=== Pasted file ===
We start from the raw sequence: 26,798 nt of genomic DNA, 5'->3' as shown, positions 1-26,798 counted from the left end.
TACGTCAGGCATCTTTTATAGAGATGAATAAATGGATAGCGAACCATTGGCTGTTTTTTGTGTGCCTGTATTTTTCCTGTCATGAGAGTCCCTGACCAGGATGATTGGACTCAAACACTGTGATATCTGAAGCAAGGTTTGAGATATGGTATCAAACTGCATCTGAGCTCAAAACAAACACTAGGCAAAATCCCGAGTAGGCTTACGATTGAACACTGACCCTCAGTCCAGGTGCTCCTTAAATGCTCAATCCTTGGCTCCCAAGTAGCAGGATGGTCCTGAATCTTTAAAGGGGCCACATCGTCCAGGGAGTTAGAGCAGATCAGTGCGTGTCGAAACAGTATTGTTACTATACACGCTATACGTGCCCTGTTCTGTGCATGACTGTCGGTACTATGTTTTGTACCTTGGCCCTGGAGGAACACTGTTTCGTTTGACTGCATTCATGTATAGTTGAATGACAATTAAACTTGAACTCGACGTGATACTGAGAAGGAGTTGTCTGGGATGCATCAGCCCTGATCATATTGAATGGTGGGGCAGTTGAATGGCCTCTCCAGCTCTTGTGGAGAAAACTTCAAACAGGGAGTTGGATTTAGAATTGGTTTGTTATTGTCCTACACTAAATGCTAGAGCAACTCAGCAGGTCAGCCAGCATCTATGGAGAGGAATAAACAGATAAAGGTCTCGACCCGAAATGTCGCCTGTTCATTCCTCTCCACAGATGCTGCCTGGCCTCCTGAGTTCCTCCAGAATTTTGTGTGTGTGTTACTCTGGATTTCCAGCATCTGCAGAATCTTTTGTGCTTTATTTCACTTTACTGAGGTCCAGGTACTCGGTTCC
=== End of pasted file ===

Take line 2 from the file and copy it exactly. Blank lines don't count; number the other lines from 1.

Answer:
TACGTCAGGCATCTTTTATAGAGATGAATAAATGGATAGCGAACCATTGGCTGTTTTTTGTGTGCCTGTATTTTTCCTGTCATGAGAGTCCCTGACCAGGATGATTGGACTCAAACACTGTGATATCTGAAGCAAGGTTTGAGATATGGTATCAAACTGCATCTGAGCTCAAAACAAACACTAGGCAAAATCCCGAGTAGGCTTACGATTGAACACTGACCCTCAGTCCAGGTGCTCCTTAAATGCTCAATCCTTGGCTCCCAAGTAGCAGGATGGTCCTGAATCTTTAAAGGGGCCACATCGTCCAGGGAGTTAGAGCAGATCAGTGCGTGTCGAAACAGTATTGTTACTATACACGCTATACGTGCCCTGTTCTGTGCATGACTGTCGGTACTATGTTTTGTACCTTGGCCCTGGAGGAACACTGTTTCGTTTGACTGCATTCATGTATAGTTGAATGACAATTAAACTTGAACTCGACGTGATACTGAGAAGGAGTTGTCTGGGATGCATCAGCCCTGATCATATTGAATGGTGGGGCAGTTGAATGGCCTCTCCAGCTCTTGTGGAGAAAACTTCAAACAGGGAGTTGGATTTAGAATTGGTTTGTTATTGTCCTACACTAAATGCTAGAGCAACTCAGCAGGTCAGCCAGCATCTATGGAGAGGAATAAACAGATAAAGGTCTCGACCCGAAATGTCGCCTGTTCATTCCTCTCCACAGATGCTGCCTGGCCTCCTGAGTTCCTCCAGAATTTTGTGTGTGTGTTACTCTGGATTTCCAGCATCTGCAGAATCTTTTGTGCTTTATTTCACTTTACTGAGGTCCAGGTACTCGGTTCC